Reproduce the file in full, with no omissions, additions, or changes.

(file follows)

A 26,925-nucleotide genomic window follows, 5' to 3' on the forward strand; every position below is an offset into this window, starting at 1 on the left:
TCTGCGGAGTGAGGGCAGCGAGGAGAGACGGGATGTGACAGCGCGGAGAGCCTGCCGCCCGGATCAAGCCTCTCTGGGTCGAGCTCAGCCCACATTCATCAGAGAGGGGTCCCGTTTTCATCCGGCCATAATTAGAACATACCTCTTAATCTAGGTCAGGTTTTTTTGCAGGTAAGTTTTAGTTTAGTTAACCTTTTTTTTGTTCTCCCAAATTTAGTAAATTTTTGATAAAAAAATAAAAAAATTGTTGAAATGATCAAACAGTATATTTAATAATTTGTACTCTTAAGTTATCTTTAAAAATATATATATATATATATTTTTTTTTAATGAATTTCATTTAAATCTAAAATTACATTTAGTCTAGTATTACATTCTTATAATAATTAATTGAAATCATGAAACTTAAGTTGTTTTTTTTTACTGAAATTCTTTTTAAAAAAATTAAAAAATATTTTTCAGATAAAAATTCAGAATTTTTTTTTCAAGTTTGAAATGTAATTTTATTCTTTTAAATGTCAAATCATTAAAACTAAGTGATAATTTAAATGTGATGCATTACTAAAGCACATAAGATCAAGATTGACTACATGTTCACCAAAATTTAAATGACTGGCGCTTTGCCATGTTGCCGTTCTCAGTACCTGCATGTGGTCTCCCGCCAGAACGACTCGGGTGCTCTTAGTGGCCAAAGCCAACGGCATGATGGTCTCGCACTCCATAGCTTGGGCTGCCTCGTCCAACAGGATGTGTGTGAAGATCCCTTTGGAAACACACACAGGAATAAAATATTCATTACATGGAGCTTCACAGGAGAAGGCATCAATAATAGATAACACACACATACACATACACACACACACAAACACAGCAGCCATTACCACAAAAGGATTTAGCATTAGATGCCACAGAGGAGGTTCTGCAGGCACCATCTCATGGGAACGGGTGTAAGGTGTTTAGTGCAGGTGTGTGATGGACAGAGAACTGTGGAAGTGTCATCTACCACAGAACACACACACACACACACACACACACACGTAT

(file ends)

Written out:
A 26,925-nucleotide genomic window follows, 5' to 3' on the forward strand; every position below is an offset into this window, starting at 1 on the left:
TCTGCGGAGTGAGGGCAGCGAGGAGAGACGGGATGTGACAGCGCGGAGAGCCTGCCGCCCGGATCAAGCCTCTCTGGGTCGAGCTCAGCCCACATTCATCAGAGAGGGGTCCCGTTTTCATCCGGCCATAATTAGAACATACCTCTTAATCTAGGTCAGGTTTTTTTGCAGGTAAGTTTTAGTTTAGTTAACCTTTTTTTTGTTCTCCCAAATTTAGTAAATTTTTGATAAAAAAATAAAAAAATTGTTGAAATGATCAAACAGTATATTTAATAATTTGTACTCTTAAGTTATCTTTAAAAATATATATATATATATATTTTTTTTTAATGAATTTCATTTAAATCTAAAATTACATTTAGTCTAGTATTACATTCTTATAATAATTAATTGAAATCATGAAACTTAAGTTGTTTTTTTTTACTGAAATTCTTTTTAAAAAAATTAAAAAATATTTTTCAGATAAAAATTCAGAATTTTTTTTTCAAGTTTGAAATGTAATTTTATTCTTTTAAATGTCAAATCATTAAAACTAAGTGATAATTTAAATGTGATGCATTACTAAAGCACATAAGATCAAGATTGACTACATGTTCACCAAAATTTAAATGACTGGCGCTTTGCCATGTTGCCGTTCTCAGTACCTGCATGTGGTCTCCCGCCAGAACGACTCGGGTGCTCTTAGTGGCCAAAGCCAACGGCATGATGGTCTCGCACTCCATAGCTTGGGCTGCCTCGTCCAACAGGATGTGTGTGAAGATCCCTTTGGAAACACACACAGGAATAAAATATTCATTACATGGAGCTTCACAGGAGAAGGCATCAATAATAGATAACACACACATACACATACACACACACACAAACACAGCAGCCATTACCACAAAAGGATTTAGCATTAGATGCCACAGAGGAGGTTCTGCAGGCACCATCTCATGGGAACGGGTGTAAGGTGTTTAGTGCAGGTGTGTGATGGACAGAGAACTGTGGAAGTGTCATCTACCACAGAACACACACACACACACACACACACACACGTAT